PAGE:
10/10/13 - An Ode to Second-Hand Bookshops

Of all the places in the world, I probably feel most at home in second-hand bookshops.  It could be because I was essentially raised in them; my parents seem to have a finely tuned radar for tracking them down and they have always made up a large portion of family holidays and day trips.  Second-hand bookshops, stately homes and ruined castles - that's my childhood in a nutshell.

There's something about the smell of well-worn and well-loved books, the teetering piles waiting to be shelved, the adventure of searching for something you didn't even know you wanted until you set eyes on it.  My favourite finds are the ones with hand-written dedications; birthday and Christmas messages with relevant dates, sometimes a cryptic little message or inside joke.  I love the idea that this book had a whole life before you came along and found it, hidden in a dusty corner of a little shop in the middle of nowhere.  I like to imagine who received it as a gift, their relationship to the person who gave it to them.  Does the choice of this particular book as a present say anything about how they felt about each other?  Did the recipient like the book, and was that influenced by the fact that it was a gift from that particular person who bought it with them in mind?  Whenever they saw it on their shelf, whenever they opened it and saw the inscription on the title page, did they smile?  I always end up painting these little pictures in my head with most vintage or second-hand items, but books are always the most personal.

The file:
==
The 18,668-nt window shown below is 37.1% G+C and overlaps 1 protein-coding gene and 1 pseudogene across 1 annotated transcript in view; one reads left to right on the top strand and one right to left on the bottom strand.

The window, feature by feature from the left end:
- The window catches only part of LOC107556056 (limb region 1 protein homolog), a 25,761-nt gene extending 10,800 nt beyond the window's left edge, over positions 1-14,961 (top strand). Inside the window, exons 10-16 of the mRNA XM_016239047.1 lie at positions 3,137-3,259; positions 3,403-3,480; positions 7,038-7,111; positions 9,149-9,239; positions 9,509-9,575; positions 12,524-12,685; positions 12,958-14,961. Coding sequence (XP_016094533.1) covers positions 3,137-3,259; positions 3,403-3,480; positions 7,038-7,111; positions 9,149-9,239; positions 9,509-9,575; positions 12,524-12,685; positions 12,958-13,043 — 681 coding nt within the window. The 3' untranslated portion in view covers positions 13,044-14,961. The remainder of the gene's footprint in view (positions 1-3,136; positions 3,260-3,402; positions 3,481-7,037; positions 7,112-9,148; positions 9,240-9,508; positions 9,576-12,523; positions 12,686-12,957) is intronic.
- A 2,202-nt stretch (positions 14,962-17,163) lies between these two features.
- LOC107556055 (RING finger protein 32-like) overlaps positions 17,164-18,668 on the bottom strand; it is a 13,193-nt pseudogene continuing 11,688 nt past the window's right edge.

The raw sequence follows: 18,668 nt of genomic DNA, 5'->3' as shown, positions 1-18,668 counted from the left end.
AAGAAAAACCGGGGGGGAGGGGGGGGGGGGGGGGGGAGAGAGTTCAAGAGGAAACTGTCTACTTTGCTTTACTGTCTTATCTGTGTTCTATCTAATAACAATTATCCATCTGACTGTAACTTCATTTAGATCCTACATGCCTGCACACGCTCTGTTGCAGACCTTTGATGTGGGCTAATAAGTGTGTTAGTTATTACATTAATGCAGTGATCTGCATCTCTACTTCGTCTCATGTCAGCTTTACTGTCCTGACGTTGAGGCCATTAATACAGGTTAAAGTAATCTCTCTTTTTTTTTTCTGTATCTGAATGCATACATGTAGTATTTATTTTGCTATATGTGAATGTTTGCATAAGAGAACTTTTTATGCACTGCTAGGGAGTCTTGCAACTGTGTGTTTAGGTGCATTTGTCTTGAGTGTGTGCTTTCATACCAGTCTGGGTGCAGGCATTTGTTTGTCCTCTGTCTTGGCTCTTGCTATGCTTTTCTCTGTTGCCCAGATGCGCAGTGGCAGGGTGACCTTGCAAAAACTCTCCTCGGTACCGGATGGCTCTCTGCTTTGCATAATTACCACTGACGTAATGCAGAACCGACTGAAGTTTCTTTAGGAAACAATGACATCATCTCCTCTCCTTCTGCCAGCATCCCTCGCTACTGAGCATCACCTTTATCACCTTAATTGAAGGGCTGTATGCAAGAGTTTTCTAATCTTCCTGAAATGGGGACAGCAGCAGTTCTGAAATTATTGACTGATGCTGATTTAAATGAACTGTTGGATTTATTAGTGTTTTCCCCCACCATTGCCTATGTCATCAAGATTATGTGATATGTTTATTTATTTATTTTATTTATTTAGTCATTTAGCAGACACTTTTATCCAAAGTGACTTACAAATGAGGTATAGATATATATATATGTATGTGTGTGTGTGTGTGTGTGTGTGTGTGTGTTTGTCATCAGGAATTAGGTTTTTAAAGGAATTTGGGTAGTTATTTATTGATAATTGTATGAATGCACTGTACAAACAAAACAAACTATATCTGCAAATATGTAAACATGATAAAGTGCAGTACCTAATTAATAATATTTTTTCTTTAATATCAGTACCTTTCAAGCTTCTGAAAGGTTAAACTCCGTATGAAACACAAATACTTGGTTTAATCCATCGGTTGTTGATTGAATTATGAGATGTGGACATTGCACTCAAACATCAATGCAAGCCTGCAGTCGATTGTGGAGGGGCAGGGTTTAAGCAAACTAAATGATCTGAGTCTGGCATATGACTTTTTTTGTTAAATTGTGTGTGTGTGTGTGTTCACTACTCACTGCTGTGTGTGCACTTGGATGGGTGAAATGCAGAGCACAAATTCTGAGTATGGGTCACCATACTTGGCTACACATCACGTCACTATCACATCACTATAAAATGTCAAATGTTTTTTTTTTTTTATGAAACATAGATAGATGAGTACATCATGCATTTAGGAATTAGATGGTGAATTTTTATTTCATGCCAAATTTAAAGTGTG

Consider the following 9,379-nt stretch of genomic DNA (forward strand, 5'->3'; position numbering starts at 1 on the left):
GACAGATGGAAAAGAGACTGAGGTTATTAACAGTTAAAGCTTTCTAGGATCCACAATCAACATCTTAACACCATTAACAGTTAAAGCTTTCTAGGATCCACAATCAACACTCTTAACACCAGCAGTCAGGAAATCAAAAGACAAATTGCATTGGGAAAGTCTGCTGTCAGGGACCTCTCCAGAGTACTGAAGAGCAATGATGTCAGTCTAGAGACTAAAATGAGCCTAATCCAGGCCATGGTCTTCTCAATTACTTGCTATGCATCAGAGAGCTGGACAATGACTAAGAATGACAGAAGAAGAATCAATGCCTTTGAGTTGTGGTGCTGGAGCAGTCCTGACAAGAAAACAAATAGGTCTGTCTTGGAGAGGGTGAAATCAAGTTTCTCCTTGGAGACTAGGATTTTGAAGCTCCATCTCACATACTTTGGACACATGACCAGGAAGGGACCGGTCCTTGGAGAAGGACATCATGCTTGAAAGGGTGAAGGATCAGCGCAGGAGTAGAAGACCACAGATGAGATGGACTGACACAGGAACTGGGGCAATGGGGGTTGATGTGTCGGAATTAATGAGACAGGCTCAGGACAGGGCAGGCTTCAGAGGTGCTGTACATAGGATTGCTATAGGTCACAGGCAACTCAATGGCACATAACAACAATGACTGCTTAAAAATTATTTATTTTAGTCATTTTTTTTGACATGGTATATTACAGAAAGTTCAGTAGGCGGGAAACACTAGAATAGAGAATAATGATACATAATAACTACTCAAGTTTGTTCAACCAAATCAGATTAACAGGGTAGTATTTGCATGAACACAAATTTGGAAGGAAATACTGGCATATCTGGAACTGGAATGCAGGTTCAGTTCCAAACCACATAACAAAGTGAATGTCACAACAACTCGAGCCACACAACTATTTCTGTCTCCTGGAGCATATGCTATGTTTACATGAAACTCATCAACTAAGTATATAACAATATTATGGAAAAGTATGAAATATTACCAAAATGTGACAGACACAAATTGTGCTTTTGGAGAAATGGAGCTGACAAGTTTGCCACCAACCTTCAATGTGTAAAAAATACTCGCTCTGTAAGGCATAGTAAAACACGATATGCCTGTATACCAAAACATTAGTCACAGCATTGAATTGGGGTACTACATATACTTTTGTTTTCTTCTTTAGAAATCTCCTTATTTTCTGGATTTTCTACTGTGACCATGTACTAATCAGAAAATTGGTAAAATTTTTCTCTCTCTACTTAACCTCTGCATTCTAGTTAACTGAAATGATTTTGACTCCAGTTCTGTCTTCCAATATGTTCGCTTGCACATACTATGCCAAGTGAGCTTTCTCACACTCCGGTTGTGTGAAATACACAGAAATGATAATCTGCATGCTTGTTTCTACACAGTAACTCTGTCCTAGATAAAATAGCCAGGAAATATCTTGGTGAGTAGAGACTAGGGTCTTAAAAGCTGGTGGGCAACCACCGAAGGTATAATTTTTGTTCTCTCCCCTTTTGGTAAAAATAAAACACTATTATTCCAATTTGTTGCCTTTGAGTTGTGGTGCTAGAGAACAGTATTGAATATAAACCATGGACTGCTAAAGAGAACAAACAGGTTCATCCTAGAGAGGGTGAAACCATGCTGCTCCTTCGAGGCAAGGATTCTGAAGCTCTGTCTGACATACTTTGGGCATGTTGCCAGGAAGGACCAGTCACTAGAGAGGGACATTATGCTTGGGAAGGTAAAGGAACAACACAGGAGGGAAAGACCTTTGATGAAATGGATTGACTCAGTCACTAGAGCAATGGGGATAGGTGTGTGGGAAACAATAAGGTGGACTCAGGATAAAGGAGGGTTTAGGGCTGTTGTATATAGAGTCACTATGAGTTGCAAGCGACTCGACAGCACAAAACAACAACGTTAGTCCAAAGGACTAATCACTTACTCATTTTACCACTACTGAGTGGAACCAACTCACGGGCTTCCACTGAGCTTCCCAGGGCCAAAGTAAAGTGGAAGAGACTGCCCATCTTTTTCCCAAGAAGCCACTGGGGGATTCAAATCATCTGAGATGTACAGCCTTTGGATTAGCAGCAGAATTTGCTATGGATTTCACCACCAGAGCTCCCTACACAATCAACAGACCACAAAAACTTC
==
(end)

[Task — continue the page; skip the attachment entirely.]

Recently, I went for a lovely Saturday afternoon walk with my parents in order to make the most of the unseasonably gorgeous weather we've been having recently.  As part of this walk, we ended up in a local second-hand bookshop where I picked up four of a five volume Penguin set of F. Scott Fitzgerald's short stories.  I've read many of them before in various collections, but when I saw them with their matching, if rather dated, sixties covers I had to have them!  They worked out at less than £2 each, and when I got home I went straight online to try and find the final copy to complete the set.  They're not in the world's best condition, but that's part of the appeal.

Particularly if you're an English student, second-hand bookshops are an utter godsend.  You can pick up a whole year's reading list for basically nothing and sometimes they even have handy notes written in the margins - take all the help you can get, kids!

So get yourself down to your nearest second-hand bookshop and embark upon the journey of a lifetime.  Give an old book a new lease of life.  Consider it your good deed for the day.

Do you frequent second-hand bookshops?  Tell me about your best purchase in the comments!

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